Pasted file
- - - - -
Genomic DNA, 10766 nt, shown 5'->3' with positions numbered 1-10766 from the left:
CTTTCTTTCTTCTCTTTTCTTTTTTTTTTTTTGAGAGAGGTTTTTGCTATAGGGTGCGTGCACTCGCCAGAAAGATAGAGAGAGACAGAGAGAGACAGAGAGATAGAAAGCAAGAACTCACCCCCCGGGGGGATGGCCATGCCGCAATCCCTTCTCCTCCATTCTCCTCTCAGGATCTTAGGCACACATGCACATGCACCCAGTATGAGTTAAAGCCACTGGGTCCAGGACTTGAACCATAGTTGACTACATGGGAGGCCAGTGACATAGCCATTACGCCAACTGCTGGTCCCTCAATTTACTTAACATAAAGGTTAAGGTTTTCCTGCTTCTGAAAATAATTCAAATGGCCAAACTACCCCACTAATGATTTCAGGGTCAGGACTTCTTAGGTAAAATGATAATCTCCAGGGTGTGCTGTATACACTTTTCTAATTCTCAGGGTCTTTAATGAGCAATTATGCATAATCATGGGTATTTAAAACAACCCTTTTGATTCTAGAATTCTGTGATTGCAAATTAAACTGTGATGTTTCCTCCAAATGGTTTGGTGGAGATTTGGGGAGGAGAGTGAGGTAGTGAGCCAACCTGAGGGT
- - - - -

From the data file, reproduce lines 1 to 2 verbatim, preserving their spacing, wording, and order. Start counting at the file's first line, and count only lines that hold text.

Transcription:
Genomic DNA, 10766 nt, shown 5'->3' with positions numbered 1-10766 from the left:
CTTTCTTTCTTCTCTTTTCTTTTTTTTTTTTTGAGAGAGGTTTTTGCTATAGGGTGCGTGCACTCGCCAGAAAGATAGAGAGAGACAGAGAGAGACAGAGAGATAGAAAGCAAGAACTCACCCCCCGGGGGGATGGCCATGCCGCAATCCCTTCTCCTCCATTCTCCTCTCAGGATCTTAGGCACACATGCACATGCACCCAGTATGAGTTAAAGCCACTGGGTCCAGGACTTGAACCATAGTTGACTACATGGGAGGCCAGTGACATAGCCATTACGCCAACTGCTGGTCCCTCAATTTACTTAACATAAAGGTTAAGGTTTTCCTGCTTCTGAAAATAATTCAAATGGCCAAACTACCCCACTAATGATTTCAGGGTCAGGACTTCTTAGGTAAAATGATAATCTCCAGGGTGTGCTGTATACACTTTTCTAATTCTCAGGGTCTTTAATGAGCAATTATGCATAATCATGGGTATTTAAAACAACCCTTTTGATTCTAGAATTCTGTGATTGCAAATTAAACTGTGATGTTTCCTCCAAATGGTTTGGTGGAGATTTGGGGAGGAGAGTGAGGTAGTGAGCCAACCTGAGGGT